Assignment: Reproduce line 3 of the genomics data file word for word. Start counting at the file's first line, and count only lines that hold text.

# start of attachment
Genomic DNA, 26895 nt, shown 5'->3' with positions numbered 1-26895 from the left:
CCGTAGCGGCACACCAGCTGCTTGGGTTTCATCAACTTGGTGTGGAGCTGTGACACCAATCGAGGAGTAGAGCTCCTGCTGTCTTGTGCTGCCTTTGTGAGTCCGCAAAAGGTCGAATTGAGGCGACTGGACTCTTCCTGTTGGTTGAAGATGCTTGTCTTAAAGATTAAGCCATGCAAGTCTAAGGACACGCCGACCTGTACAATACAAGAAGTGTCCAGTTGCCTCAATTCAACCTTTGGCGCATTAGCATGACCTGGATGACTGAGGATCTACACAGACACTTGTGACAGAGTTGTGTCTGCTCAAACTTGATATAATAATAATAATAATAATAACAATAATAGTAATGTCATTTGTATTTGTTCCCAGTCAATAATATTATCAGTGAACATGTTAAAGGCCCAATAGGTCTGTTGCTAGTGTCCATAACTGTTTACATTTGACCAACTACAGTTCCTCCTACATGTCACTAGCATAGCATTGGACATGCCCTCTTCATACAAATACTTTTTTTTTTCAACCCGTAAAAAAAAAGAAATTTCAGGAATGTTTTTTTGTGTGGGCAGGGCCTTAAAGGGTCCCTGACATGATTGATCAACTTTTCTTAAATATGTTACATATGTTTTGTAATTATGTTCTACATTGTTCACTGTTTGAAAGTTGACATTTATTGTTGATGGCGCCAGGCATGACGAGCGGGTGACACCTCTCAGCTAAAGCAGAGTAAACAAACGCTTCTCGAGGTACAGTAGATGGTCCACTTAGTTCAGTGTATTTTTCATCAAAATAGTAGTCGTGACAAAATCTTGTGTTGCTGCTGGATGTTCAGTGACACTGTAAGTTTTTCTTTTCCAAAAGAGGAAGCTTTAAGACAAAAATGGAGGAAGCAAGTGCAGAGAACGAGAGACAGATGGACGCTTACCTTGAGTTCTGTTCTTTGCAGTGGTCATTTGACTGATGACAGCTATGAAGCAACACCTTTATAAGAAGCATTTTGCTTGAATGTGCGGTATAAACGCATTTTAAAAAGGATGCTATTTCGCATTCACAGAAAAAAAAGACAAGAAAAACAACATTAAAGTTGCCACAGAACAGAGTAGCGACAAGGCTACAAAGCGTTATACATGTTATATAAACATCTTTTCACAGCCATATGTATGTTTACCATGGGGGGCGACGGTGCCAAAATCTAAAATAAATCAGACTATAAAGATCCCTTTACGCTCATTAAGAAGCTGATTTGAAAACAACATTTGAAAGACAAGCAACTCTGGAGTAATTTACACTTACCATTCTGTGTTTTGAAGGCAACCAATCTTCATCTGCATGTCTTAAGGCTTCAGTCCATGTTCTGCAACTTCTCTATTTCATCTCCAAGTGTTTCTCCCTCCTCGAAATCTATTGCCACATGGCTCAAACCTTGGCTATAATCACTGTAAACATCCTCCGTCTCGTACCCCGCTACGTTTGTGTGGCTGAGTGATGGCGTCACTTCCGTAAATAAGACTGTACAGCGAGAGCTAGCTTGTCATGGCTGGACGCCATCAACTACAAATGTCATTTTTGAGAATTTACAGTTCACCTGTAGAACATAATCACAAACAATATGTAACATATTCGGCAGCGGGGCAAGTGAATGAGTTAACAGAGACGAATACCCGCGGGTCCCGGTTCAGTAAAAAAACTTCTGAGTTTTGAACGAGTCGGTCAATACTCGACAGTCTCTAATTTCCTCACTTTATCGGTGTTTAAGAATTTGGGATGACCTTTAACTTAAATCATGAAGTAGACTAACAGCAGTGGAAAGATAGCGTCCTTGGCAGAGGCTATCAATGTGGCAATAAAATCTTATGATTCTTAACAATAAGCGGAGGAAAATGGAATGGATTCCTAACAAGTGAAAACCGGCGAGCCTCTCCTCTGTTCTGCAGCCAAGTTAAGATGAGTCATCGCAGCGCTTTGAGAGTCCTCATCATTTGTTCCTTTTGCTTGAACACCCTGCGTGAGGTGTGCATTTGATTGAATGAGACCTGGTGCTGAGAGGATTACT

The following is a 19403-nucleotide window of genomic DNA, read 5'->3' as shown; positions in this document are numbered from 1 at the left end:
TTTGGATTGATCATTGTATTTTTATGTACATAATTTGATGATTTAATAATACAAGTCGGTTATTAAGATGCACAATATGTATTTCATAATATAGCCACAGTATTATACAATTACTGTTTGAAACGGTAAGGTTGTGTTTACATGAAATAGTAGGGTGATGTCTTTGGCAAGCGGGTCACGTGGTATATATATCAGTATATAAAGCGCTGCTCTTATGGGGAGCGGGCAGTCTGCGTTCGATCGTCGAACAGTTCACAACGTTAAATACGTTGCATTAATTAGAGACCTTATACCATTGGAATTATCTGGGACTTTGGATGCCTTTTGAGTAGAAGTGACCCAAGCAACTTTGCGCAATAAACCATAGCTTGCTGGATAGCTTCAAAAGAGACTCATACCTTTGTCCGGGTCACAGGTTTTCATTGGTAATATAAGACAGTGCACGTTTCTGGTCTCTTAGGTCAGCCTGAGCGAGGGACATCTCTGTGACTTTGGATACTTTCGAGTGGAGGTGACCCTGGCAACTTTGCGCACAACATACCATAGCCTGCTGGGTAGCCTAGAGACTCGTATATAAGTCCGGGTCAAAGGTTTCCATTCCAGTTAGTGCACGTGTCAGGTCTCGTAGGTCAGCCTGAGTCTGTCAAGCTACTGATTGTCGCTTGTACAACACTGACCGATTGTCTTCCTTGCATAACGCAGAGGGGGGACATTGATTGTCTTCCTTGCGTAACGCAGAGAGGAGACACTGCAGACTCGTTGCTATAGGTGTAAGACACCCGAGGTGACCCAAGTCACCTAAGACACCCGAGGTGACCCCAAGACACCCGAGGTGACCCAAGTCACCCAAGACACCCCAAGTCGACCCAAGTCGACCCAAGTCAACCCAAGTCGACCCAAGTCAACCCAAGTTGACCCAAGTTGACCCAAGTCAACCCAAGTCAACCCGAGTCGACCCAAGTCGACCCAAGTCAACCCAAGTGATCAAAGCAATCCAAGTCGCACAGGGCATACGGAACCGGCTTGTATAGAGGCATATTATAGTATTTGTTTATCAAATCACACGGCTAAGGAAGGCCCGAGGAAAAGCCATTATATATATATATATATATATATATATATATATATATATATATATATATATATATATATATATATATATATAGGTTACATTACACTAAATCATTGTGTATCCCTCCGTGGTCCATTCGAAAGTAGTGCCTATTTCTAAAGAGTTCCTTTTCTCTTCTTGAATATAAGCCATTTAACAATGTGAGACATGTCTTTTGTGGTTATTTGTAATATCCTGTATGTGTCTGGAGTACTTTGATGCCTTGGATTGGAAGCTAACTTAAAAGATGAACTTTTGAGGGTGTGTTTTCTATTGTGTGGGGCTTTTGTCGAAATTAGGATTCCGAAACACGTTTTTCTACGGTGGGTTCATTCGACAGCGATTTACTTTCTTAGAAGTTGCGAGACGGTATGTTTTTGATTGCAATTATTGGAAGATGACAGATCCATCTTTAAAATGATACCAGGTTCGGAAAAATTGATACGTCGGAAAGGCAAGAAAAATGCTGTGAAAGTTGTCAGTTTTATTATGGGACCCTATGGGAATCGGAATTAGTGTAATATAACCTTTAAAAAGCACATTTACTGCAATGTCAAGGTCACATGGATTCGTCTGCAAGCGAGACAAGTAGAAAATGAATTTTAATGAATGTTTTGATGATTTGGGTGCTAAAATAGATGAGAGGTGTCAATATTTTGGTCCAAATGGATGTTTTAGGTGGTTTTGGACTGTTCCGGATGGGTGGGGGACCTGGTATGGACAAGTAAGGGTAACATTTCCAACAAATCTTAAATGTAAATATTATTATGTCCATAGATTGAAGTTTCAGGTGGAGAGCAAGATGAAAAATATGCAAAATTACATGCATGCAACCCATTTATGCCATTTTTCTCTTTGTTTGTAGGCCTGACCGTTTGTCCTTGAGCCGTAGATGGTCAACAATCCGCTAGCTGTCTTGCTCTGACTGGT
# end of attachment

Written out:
The following is a 19403-nucleotide window of genomic DNA, read 5'->3' as shown; positions in this document are numbered from 1 at the left end: